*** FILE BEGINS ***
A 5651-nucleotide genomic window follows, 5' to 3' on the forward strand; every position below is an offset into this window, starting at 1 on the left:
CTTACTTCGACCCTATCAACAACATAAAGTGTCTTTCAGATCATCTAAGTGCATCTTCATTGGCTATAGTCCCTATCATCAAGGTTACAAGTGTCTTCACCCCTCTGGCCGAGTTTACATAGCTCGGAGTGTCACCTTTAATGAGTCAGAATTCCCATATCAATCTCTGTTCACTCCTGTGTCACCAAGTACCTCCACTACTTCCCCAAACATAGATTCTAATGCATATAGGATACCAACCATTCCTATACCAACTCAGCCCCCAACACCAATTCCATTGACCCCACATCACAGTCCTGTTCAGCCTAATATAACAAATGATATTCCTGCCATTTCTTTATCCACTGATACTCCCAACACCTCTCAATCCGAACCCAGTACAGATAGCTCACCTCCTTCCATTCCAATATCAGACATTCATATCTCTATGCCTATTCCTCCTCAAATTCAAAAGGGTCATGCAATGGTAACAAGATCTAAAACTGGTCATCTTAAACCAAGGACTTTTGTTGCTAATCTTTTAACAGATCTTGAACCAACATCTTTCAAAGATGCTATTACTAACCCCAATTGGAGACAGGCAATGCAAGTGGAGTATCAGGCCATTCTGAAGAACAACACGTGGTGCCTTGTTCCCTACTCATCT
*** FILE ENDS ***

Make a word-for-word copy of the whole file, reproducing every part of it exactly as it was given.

A 5651-nucleotide genomic window follows, 5' to 3' on the forward strand; every position below is an offset into this window, starting at 1 on the left:
CTTACTTCGACCCTATCAACAACATAAAGTGTCTTTCAGATCATCTAAGTGCATCTTCATTGGCTATAGTCCCTATCATCAAGGTTACAAGTGTCTTCACCCCTCTGGCCGAGTTTACATAGCTCGGAGTGTCACCTTTAATGAGTCAGAATTCCCATATCAATCTCTGTTCACTCCTGTGTCACCAAGTACCTCCACTACTTCCCCAAACATAGATTCTAATGCATATAGGATACCAACCATTCCTATACCAACTCAGCCCCCAACACCAATTCCATTGACCCCACATCACAGTCCTGTTCAGCCTAATATAACAAATGATATTCCTGCCATTTCTTTATCCACTGATACTCCCAACACCTCTCAATCCGAACCCAGTACAGATAGCTCACCTCCTTCCATTCCAATATCAGACATTCATATCTCTATGCCTATTCCTCCTCAAATTCAAAAGGGTCATGCAATGGTAACAAGATCTAAAACTGGTCATCTTAAACCAAGGACTTTTGTTGCTAATCTTTTAACAGATCTTGAACCAACATCTTTCAAAGATGCTATTACTAACCCCAATTGGAGACAGGCAATGCAAGTGGAGTATCAGGCCATTCTGAAGAACAACACGTGGTGCCTTGTTCCCTACTCATCT